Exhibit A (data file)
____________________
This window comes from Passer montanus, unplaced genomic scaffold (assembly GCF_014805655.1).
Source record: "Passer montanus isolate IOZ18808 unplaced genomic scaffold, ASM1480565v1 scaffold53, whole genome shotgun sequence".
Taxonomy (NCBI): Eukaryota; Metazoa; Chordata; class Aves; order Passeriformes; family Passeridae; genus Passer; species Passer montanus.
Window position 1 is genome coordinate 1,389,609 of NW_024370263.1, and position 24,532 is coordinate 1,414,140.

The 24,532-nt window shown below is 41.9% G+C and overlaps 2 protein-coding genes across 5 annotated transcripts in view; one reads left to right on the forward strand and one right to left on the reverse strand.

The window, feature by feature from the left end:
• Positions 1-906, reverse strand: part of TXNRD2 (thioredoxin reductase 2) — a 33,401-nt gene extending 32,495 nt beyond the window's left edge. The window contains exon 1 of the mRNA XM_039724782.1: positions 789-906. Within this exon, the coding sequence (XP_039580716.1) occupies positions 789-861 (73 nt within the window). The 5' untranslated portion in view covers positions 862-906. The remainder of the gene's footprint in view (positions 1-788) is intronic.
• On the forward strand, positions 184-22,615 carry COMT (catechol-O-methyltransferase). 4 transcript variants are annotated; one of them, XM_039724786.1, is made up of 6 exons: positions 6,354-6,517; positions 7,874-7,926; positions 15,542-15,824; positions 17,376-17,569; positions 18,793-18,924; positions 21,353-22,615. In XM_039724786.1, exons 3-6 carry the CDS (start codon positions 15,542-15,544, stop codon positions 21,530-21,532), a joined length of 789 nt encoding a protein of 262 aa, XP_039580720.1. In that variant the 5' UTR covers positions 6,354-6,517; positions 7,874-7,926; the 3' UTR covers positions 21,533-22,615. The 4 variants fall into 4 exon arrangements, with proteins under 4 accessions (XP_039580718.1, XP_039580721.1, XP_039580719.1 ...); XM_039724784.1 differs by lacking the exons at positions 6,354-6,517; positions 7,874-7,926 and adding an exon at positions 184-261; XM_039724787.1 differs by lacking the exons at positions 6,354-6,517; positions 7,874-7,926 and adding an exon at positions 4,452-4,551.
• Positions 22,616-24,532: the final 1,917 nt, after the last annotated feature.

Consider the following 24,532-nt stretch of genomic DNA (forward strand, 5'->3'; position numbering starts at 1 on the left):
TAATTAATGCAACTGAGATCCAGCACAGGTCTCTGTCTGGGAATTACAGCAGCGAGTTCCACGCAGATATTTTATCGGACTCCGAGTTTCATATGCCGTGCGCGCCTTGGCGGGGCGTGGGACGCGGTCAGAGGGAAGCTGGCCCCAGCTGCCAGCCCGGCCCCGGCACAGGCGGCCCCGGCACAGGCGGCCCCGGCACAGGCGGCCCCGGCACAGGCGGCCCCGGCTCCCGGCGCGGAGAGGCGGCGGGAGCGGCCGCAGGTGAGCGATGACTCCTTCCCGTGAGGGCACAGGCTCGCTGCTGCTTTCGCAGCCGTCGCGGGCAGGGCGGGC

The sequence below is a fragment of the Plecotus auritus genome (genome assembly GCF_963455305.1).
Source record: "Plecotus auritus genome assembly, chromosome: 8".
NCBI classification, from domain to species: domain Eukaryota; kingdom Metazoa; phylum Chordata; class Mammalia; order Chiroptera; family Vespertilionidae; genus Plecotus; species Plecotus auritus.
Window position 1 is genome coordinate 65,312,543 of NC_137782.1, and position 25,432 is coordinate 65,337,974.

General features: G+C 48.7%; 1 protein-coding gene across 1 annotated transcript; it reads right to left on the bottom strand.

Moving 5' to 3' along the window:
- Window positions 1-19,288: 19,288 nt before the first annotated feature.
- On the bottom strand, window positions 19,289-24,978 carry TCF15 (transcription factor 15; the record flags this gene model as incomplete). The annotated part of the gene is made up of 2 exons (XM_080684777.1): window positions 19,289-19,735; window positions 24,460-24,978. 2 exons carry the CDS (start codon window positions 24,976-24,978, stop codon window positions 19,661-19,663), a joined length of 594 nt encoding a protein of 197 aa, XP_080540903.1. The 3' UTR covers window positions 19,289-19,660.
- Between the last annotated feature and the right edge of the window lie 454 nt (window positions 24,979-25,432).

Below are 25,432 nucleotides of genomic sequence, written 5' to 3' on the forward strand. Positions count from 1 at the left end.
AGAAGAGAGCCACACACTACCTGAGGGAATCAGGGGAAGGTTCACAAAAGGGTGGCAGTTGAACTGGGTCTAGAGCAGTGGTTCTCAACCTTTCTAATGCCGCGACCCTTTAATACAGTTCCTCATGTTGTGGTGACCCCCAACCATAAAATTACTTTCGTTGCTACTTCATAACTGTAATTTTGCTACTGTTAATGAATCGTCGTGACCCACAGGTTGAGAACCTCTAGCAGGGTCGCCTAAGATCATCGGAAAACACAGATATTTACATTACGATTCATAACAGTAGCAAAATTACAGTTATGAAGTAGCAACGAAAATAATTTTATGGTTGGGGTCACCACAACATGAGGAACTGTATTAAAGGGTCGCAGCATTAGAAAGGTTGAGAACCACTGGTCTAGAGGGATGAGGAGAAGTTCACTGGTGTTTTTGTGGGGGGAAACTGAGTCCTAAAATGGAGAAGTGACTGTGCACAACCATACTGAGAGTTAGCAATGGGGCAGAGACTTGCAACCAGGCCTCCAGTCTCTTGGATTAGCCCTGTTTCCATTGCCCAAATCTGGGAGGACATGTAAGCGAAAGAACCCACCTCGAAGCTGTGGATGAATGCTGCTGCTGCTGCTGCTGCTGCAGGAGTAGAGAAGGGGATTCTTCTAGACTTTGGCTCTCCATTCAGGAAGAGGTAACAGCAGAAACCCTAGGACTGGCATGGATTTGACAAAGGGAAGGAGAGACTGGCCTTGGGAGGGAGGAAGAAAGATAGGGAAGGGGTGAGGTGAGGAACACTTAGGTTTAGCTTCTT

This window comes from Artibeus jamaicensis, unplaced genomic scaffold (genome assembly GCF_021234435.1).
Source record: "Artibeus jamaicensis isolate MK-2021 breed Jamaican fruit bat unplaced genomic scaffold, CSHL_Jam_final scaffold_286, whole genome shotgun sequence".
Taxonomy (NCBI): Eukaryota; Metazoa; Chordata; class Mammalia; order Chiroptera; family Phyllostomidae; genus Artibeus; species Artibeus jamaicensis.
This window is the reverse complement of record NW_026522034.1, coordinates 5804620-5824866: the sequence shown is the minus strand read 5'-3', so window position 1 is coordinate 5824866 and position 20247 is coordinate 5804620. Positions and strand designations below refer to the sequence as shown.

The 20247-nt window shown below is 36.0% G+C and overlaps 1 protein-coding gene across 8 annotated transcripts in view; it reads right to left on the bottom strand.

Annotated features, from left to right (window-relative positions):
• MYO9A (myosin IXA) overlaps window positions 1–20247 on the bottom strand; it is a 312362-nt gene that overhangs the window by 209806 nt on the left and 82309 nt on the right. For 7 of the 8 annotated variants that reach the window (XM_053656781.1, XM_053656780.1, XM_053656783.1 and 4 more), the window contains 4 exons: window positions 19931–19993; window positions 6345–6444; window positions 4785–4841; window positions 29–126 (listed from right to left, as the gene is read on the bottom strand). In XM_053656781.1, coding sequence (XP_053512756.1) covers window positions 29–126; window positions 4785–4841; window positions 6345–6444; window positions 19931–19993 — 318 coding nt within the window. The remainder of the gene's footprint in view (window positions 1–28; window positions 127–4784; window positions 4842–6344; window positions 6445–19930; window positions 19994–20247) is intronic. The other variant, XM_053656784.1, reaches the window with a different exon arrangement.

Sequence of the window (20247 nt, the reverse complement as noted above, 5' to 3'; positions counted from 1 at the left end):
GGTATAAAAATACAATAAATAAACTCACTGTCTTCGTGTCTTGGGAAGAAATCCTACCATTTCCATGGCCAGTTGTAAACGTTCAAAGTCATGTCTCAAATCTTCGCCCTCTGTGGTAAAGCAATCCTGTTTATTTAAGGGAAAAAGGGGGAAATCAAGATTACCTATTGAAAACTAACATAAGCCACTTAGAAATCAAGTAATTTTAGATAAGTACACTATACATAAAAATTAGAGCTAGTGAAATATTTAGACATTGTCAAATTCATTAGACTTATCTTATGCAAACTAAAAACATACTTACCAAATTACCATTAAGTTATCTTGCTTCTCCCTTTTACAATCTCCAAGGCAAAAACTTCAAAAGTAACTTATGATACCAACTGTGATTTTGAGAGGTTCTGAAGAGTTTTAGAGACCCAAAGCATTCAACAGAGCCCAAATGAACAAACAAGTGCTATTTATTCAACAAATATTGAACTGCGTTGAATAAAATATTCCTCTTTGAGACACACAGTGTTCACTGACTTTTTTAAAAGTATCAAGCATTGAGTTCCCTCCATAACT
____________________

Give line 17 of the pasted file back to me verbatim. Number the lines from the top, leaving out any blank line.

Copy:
Moving 5' to 3' along the window: